Many of our visitors come to see Orkney’s spectacular wildlife. However, this weekend, the wildlife came to us and stayed for a few hours.
We found a hedgehog on the back step in the middle of the afternoon. Normally hedgehogs should not be out and about in daylight and this one looked lethargic, so we decided to intervene.
We brought it indoors to a safe place and contacted Orkney Wildlife Rescue who came round very quickly to assess the little creature.
Using the neat trick of a warm shallow bath in a glass bowl, the hedgehog was persuaded to unroll so the underside could be safely inspected. It turned out to be a (probably) pregnant female with no obvious signs of injury or illness. After a feed of meaty cat food (NEVER bread and milk!!) we let her rest in a quiet spot for a few hours and then released her close to where we found it as night started to fall. By morning she was long gone…
Orkney has been lucky enough to have sea eagles nesting and breeding successfully on the island of Hoy for a few years now. It seems that they have now been joined by golden eagles – one of the most spectacular birds likely to be seen in UK skies and a rare sight indeed.
You can click on this link to read all about it from the RSPB:
The story of how we turned Highland Park House into a successful Bed and Breakfast was told a few years back in a TV programme. I have been delighted and honoured to retell and update our story for the Orkneyology Website, set up by Rhonda and Tom Muir. https://www.orkneyology.com/
Here, you will find all sorts of information related to Orkney, but with a particular emphasis on folklore and storytelling. Tom Muir is Orkney’s foremost storyteller as well as a font of knowledge and wisdom regarding all things Orkney.
Orkney is in the grip of one of the coldest winters we have experienced in recent years. Although it probably doesn’t seem much by Canadian or Scandinavian standards, it still presents problems. Even without guests, we have to heat the building to guard against frost damage and burst pipes. It also adds an extra challenge to all those routine outdoor maintenance tasks. The plus side is that the scenery is even more striking than usual. There are a number of paths that lead from the house into the surrounding countryside and as they run up the hill, they afford stunning views across the town. All of these photographs were taken during a short stroll from the house .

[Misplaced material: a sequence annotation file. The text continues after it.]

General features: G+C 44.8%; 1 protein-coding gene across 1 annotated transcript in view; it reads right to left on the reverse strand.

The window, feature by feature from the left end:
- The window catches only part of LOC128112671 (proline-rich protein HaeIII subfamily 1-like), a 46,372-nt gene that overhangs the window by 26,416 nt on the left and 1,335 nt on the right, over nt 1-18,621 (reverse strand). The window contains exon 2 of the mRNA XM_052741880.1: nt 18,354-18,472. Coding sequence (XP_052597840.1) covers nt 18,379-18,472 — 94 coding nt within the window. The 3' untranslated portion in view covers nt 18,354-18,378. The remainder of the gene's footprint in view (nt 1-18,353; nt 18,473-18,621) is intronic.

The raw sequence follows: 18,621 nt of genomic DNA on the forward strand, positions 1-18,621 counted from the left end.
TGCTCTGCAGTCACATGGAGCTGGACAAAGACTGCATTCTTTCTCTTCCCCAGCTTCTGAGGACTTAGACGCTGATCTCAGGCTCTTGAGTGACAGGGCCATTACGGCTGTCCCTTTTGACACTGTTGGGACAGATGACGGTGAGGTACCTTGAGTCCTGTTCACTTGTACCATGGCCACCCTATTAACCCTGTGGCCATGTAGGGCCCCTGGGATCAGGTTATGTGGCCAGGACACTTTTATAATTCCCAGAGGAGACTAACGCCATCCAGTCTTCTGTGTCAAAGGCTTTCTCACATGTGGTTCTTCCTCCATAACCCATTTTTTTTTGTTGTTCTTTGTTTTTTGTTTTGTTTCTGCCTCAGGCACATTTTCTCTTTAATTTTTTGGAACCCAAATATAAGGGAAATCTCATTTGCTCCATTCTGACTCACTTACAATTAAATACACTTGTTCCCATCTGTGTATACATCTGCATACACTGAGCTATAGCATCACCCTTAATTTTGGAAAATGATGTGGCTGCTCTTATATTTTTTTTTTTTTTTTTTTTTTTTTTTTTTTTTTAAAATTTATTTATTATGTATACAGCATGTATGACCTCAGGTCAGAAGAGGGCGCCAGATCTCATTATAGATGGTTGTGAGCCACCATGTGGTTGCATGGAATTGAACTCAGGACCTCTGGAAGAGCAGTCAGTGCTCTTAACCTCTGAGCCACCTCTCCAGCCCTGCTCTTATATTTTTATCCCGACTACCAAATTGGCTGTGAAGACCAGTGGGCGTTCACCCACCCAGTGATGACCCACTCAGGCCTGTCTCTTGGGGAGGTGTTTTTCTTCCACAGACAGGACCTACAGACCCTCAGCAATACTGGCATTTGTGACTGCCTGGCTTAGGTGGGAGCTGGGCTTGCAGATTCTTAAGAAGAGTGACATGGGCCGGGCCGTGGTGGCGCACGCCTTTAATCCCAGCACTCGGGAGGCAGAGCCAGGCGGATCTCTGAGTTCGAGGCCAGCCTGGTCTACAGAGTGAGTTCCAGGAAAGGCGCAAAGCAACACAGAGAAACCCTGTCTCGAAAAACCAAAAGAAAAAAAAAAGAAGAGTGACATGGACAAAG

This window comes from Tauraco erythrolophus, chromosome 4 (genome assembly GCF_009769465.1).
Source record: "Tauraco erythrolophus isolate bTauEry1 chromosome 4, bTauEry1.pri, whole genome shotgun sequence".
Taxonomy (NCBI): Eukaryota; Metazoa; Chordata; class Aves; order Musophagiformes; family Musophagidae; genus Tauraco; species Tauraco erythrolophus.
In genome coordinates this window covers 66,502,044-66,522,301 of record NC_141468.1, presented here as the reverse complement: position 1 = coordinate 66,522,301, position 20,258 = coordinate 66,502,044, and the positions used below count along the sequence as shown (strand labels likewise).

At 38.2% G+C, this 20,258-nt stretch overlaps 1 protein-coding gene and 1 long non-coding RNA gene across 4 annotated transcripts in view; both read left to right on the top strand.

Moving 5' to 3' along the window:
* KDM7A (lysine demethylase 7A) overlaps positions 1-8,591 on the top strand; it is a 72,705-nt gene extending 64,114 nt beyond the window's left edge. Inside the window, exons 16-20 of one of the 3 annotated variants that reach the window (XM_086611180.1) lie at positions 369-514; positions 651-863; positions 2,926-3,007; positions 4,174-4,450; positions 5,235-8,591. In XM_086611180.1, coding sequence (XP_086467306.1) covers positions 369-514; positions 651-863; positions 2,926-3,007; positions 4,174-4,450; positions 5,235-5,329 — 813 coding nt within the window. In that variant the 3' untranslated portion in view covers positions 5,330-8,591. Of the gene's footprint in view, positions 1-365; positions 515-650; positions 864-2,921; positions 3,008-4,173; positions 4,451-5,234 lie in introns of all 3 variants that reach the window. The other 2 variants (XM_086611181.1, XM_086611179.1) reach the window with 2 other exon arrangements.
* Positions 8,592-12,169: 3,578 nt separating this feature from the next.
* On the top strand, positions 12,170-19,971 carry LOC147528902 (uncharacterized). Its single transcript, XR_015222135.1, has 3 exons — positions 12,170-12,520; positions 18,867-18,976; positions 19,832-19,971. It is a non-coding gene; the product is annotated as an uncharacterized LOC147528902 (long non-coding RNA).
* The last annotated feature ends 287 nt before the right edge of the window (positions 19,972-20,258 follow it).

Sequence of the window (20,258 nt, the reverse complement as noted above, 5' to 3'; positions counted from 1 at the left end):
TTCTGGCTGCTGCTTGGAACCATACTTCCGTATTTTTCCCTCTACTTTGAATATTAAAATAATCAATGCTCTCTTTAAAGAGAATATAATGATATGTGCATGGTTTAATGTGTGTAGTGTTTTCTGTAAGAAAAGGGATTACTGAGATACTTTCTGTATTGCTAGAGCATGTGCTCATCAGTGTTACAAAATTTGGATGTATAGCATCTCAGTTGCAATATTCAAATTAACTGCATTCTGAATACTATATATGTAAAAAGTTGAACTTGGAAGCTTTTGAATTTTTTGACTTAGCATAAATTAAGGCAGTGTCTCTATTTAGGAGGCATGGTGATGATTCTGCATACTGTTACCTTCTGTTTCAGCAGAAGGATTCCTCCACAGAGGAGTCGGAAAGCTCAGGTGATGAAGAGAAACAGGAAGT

Highland Park House is now closed for the the Winter.
We will not pretend that it has been an easy year and we would like to thank our guests who have agreed to transfer bookings and those who came to stay later in the year despite potential difficulties. It has really made a difference.
We will open on April 1st 2021 and we look forward to welcoming guests old and new. The booking engine and calendar is already available to receive bookings.
At Highland Park House we are happy to be open again albeit with reduced rooms. We normally welcome local friends and family to visit guests by prior arrangement. However, at the present time, we need to have track and trace information in advance for anyone entering the building. Also, for the safety of all our guests, we must minimize the number of people moving around the building, so for now, entry should be restricted to the booked guests only.
Like many local businesses, we have worked very hard to adapt to the new safety measures that are required. Please bear in mind that these limits are in place to protect our guests and the wider community in Orkney.
August 14th. 2020
There are reports of a small number of CV19 cases in Orkney. As far as we are aware, these are linked to a fishing boat crew and are nothing to do with visitors or tourism. There are no additional local restrictions in place, just the general ones set nationally. However, as with all things related to CV19, travellers are advised to check on the latest situation before starting out on a long journey.
May we take this opportunity to draw your attention to our Coronavirus procedures and expectations.